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Musician Carlos Bertonatti Charged in Fatal DUI Key Biscayne Crash; Bikers Outraged

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An up-and-coming Miami pop singer with slick looks and a Sony recording contract has been charged with vehicular homicide in a horrific hit-and-run crash near Key Biscayne yesterday.

Carlos Bertonatti, a 28-year-old who lives on Key Biscayne, was arrested yesterday near his battered Volkswagen after a short police chase.

Officers say Bertonatti was drunk when he slammed into Christophe Le Canne, a 44-year-old South Miami cyclist, and then sped away with Le Canne's bike lodged under his front fender as the biker lay bleeding to death next to the road.

Miami cyclists today have flooded websites with comments slamming the singer and rescue units, which witnesses said took 20 minutes to arrive from Miami instead of from the nearby Key Biscayne firehouse.

Bertonatti released his first album for Sony, Times Are Good, in 2008. You can check out his MySpace profile here and his Rolling Stone artist's page here. His MySpace page has drawn more than 300,000 hits.

Here's what happened Sunday, according to police:

Just before 8:10 a.m., Le Canne was biking in the eastbound bike lane on Bear Cut Bridge, the last link on the Rickenbacker Causeway before Key Biscayne. Bertonatti was driving eastbound as well when he swerved into the bike lane and slammed into Le Canne.

Bertonatti kept speeding east with Le Canne's bike lodged under his car, says Det. Rebecca Perez, a spokeswoman for the Miami-Dade Police Department.

A Key Biscayne officer tried to stop Bertonatti just after he crossed the bridge, Perez says, but he sped away.

Finally, the singer stopped on the 600 block of Grapetree Drive, near the posh apartment where he's listed as a resident. Police arrested him on the spot.

On the Miami Bike Scene blog, witnesses say medics didn't arrive for more than 20 minutes after the accident while Le Canne bled profusely.

Perez tells Riptide that Miami-Dade dispatchers received a call about the accident at 8:08 a.m. and that the first officers arrived at 8:13 a.m.

But it's not clear when ambulances first arrived. Miami-Dade Fire Rescue's administrative offices are closed for MLK Day, so no one has responded to our calls about when Lecanne finally received medical attention.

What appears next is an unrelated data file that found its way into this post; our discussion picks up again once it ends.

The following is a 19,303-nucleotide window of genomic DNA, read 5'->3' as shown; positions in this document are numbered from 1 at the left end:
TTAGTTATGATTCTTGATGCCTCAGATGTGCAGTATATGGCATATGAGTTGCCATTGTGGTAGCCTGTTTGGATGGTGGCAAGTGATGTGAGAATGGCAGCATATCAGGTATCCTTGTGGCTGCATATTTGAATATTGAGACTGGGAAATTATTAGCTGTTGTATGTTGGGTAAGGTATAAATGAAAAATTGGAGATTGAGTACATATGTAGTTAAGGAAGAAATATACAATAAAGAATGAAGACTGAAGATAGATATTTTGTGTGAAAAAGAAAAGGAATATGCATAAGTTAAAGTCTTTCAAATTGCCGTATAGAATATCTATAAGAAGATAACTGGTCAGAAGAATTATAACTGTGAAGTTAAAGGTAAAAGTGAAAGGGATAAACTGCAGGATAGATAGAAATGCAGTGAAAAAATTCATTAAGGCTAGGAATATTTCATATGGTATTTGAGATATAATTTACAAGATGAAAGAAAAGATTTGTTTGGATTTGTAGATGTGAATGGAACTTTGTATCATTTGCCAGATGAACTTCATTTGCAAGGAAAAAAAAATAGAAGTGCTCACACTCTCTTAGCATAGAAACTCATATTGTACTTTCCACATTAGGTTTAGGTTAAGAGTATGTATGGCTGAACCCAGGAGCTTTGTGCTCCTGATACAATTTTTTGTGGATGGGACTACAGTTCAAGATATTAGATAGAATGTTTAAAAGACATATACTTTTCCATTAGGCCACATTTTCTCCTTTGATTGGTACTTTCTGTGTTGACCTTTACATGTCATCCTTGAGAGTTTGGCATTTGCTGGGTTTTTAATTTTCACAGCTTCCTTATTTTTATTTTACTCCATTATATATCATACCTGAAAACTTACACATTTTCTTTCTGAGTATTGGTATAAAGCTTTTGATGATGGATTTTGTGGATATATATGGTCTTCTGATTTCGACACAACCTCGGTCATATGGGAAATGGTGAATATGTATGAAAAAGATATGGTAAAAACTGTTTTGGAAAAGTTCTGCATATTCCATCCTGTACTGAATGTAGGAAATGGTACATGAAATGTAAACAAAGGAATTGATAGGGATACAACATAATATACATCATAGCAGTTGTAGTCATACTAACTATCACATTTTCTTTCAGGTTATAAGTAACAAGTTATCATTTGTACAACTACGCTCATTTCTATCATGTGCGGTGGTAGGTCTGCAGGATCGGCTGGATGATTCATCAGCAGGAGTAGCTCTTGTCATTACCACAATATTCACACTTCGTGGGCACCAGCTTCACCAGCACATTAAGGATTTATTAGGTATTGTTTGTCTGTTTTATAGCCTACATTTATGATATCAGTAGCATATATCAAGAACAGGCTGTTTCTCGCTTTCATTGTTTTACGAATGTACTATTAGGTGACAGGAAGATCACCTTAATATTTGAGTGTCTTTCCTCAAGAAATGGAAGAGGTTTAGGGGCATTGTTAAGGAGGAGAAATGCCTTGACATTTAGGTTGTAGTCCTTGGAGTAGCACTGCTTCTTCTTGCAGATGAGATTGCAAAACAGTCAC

Bertonatti, meanwhile, looks to have thrown a promising career out the window. According to his MySpace bio, he was born in Caracas and spent time training with the Argentine ski team before moving to Miami in his late teens to work with Chris Rodriguez, a multiplatinum local producer.

He signed with Epic Records and Sony ATV in 2008 to release his debut album.

UPDATE: Carlos Bertonatti's publicist, Patty Rodriguez, just sent Riptide an email about the singer's arrest. Here's what she says:

This has been a terrible tragedy that resulted from this accident, and both Carlos and his family are devastated. Lives were changed forever, and two families are grieving and going through an extremely difficult time. Carlos' wish at this time is for everyone's thoughts and prayers to be with the victim and his family. He is profusely saddened and shocked with what has happened, and his hopes are that we all reach out to help the family at this time for their loss. Him [sic] and his entire family extend their deepest condolences and pray that God accompany both families in such a devastating time.

UPDATE 2: On a bike forum, a cyclist who witnessed the accident has written a firsthand account about what he saw. You can read the whole passage here.

The cyclist says that another biker, who works as a paramedic, had stopped to help Le Canne until police arrived with a hand-operated respirator. An ambulance didn't arrive for "almost half an hour," he writes.

After Le Canne was loaded into the ambulance, the bikers got word Bertonatti had been arrested outside his house. They rode together to Key Biscayne, where they saw his Volkswagen. "Based on the damage, the guy had to be going 60+ mph," he writes.

The cyclists could see Bertonatti in the back of a squad car. "He's lucky the cops had him because there was an angry mob of cyclists who wanted revenge," says the author.

"I can't fathom how someone can hit another human being and just take off and leave the person on the side of the road like he had hit a dog," he adds.  

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